This means that the previous trial slate ban is no longer in place, and the changes made last term (including the provision for a poll of the members on getting rid of slates next term) are rendered invalid.

The Returning Officer also ruled that changes made to Rule 33 last term are also invalid, and that a number of rulings in response to the trial ban will now need to be reissued by the Returning Officer.

Williams, who was the initial proposer of the trial ban, earlier issued an objection to the Returning Officer’s ruling invalidating the ban, but this was rejected.

Ray Williams told Cherwell: “‘I would never criticise someone for merely running on or forming a slate in an election where that is legal and expected.

“The problem comes when someone tries to dupe everyone into following one set of agreed upon Rules and then blindsiding them. That’s neither fair play nor is it democratic and for me that was one dodgy Union move too far.”

In his resignation speech, Williams declared that “it had shocked me that our Librarian had seeked [sic] to subvert the express will of the membership, conning potentially dozens of other candidates to satisfy his desire for the presidency.

“I cannot continue to serve as Chief off Staff in these circumstances. I thus support the impeachment of the Librarian which is being brought before the Standing Committee as I speak.”

Williams then formally tendered his letter of resignation to the President, before exiting the chamber.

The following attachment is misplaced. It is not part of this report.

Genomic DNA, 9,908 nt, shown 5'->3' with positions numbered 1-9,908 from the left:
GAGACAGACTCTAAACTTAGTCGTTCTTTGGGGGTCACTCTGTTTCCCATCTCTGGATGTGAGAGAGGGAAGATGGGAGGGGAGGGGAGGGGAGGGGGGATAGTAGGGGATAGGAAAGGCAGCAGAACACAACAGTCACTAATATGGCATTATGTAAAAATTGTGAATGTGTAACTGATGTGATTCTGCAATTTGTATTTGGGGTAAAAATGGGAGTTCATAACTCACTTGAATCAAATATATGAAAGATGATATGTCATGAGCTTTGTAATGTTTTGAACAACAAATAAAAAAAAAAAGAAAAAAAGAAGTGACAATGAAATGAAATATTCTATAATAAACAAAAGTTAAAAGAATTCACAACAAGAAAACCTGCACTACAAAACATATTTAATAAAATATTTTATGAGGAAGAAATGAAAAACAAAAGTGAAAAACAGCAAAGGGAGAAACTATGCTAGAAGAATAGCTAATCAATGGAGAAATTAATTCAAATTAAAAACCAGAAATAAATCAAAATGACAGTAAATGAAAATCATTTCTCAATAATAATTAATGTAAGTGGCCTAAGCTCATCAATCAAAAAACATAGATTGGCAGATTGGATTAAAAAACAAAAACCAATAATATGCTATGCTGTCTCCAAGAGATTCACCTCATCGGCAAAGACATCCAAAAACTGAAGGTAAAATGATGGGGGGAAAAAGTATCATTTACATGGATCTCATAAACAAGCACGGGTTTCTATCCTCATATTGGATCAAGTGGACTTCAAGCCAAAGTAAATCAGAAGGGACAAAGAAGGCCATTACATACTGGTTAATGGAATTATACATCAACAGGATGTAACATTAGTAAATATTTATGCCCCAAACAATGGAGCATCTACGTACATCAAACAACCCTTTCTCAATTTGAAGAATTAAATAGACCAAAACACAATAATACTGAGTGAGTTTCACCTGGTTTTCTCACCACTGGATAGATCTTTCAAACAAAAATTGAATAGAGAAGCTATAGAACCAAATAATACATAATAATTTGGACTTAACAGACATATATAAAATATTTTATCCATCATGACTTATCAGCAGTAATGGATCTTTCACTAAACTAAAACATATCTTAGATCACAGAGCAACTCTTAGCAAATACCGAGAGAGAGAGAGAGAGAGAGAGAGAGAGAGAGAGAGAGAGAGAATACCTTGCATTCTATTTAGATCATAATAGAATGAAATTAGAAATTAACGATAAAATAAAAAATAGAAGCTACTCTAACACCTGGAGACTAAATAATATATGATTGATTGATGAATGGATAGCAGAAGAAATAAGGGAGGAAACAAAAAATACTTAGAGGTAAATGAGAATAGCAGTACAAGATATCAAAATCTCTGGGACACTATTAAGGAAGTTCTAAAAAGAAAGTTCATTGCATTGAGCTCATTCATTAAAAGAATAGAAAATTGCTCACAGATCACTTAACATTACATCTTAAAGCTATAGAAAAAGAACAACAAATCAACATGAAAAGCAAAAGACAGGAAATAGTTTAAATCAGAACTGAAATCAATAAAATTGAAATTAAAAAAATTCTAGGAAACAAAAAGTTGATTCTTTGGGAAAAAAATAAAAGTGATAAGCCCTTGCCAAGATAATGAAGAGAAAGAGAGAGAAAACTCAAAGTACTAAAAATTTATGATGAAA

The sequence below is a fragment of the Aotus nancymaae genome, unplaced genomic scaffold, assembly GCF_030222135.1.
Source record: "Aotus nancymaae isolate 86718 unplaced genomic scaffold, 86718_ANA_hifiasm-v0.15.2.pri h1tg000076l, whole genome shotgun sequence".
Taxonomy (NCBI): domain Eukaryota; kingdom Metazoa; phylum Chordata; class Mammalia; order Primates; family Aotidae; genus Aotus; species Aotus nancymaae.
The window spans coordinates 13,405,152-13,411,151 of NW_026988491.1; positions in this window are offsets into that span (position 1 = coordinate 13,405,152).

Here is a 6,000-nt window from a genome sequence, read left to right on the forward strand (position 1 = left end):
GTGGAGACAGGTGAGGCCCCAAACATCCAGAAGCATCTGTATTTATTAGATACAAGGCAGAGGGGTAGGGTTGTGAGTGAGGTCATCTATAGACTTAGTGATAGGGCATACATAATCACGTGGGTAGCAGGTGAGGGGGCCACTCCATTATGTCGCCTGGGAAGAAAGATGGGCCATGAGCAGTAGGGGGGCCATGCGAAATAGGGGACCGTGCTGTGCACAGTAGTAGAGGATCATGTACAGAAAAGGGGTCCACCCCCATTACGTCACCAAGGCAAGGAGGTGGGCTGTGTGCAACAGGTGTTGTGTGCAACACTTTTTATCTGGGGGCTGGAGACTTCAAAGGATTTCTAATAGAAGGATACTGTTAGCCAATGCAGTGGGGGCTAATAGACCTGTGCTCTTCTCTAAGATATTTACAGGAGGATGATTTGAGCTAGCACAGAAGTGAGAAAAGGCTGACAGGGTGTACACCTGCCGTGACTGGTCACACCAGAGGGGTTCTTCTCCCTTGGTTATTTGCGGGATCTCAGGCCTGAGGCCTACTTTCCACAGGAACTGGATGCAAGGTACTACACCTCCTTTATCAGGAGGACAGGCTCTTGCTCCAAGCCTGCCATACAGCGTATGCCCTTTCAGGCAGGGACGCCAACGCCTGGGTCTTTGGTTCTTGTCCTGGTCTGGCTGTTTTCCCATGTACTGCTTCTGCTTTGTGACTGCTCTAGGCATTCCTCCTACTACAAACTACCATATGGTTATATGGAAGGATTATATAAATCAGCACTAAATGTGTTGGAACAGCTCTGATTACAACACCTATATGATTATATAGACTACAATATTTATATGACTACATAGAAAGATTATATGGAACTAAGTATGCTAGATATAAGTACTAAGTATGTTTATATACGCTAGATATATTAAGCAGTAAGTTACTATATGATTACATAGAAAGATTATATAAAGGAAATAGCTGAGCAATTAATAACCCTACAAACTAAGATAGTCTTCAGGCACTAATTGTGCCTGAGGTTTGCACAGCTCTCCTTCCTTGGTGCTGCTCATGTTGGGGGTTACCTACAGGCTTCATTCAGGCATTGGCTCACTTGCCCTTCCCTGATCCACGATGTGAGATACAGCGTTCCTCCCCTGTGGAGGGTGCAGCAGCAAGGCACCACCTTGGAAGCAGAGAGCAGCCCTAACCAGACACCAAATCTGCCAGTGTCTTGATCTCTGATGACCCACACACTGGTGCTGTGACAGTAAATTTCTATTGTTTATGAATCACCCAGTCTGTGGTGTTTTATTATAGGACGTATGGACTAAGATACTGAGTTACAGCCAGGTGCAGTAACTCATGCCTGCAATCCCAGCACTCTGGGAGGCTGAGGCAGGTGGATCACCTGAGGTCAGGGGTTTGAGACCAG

In Williams’ resignation letter, seen exclusively by Cherwell, he said “When you offered me this position, I was honoured to accepted, [sic] believing you to be, as I am, firmly committed to reform and progress in the Union.

“I had previously believe [sic] that the best way to bring about change was from the outside, but under your Presidency, I thought things would be different.

“However, the recent action of the Librarian, as reported to the press, does not only fly in the face of the democratic principles upon which the Oxford Union was founded, but also risk doing enormous damage to the Union as an institution; the relationship between its Committee and Membership; and its enduring reputation.

“I have always been a believer that slates, although not wrong in principle, in recent times at the Union have degenerated by ambition and betrayal, and have toxified our elections.

“Last Trinity, I was incredibly proud to serve as a Member of Standing Committee – elected on a manifesto pledging to push for the abolition of slates. After months of effort, we passed a trial ban last term – yet the actions of the Librarian have robbed the Membership of the promised Referendum that was due to occur.

“Given the circumstances, I cannot in good conscience continue to serve as Chief of Staff. Therefore, please accept my letter of resignation, effective immediately.

“I am confident that despite my departure the Standing Committee and Senior Appointed Officials will be more than capable with ensuring the smooth running of this term’s events, which the Membership deserve more than anything.”

The Oxford Union Brendan McGrath have been contacted for comment.